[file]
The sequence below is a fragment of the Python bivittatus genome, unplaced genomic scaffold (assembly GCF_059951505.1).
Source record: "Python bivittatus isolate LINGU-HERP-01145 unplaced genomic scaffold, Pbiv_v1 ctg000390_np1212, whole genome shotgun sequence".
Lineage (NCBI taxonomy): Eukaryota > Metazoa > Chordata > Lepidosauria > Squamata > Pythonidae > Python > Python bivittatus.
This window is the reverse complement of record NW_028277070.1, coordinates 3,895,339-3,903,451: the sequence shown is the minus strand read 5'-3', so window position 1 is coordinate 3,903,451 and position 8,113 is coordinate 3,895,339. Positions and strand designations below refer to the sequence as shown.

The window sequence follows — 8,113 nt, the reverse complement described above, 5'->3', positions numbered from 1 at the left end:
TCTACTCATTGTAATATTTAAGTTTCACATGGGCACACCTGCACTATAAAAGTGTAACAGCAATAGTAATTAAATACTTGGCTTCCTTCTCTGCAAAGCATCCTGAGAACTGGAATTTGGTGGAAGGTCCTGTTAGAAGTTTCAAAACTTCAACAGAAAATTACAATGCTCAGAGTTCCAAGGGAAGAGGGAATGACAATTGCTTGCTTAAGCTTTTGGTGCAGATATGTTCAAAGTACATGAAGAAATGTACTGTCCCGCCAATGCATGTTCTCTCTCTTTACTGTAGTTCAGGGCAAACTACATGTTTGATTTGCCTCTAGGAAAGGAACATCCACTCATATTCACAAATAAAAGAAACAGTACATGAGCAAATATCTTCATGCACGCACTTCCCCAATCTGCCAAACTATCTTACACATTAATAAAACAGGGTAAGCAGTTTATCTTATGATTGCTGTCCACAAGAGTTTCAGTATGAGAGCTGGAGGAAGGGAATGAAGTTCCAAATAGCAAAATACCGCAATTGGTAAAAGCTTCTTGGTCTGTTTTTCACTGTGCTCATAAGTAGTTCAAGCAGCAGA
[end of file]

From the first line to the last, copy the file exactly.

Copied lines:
The sequence below is a fragment of the Python bivittatus genome, unplaced genomic scaffold (assembly GCF_059951505.1).
Source record: "Python bivittatus isolate LINGU-HERP-01145 unplaced genomic scaffold, Pbiv_v1 ctg000390_np1212, whole genome shotgun sequence".
Lineage (NCBI taxonomy): Eukaryota > Metazoa > Chordata > Lepidosauria > Squamata > Pythonidae > Python > Python bivittatus.
This window is the reverse complement of record NW_028277070.1, coordinates 3,895,339-3,903,451: the sequence shown is the minus strand read 5'-3', so window position 1 is coordinate 3,903,451 and position 8,113 is coordinate 3,895,339. Positions and strand designations below refer to the sequence as shown.

The window sequence follows — 8,113 nt, the reverse complement described above, 5'->3', positions numbered from 1 at the left end:
TCTACTCATTGTAATATTTAAGTTTCACATGGGCACACCTGCACTATAAAAGTGTAACAGCAATAGTAATTAAATACTTGGCTTCCTTCTCTGCAAAGCATCCTGAGAACTGGAATTTGGTGGAAGGTCCTGTTAGAAGTTTCAAAACTTCAACAGAAAATTACAATGCTCAGAGTTCCAAGGGAAGAGGGAATGACAATTGCTTGCTTAAGCTTTTGGTGCAGATATGTTCAAAGTACATGAAGAAATGTACTGTCCCGCCAATGCATGTTCTCTCTCTTTACTGTAGTTCAGGGCAAACTACATGTTTGATTTGCCTCTAGGAAAGGAACATCCACTCATATTCACAAATAAAAGAAACAGTACATGAGCAAATATCTTCATGCACGCACTTCCCCAATCTGCCAAACTATCTTACACATTAATAAAACAGGGTAAGCAGTTTATCTTATGATTGCTGTCCACAAGAGTTTCAGTATGAGAGCTGGAGGAAGGGAATGAAGTTCCAAATAGCAAAATACCGCAATTGGTAAAAGCTTCTTGGTCTGTTTTTCACTGTGCTCATAAGTAGTTCAAGCAGCAGA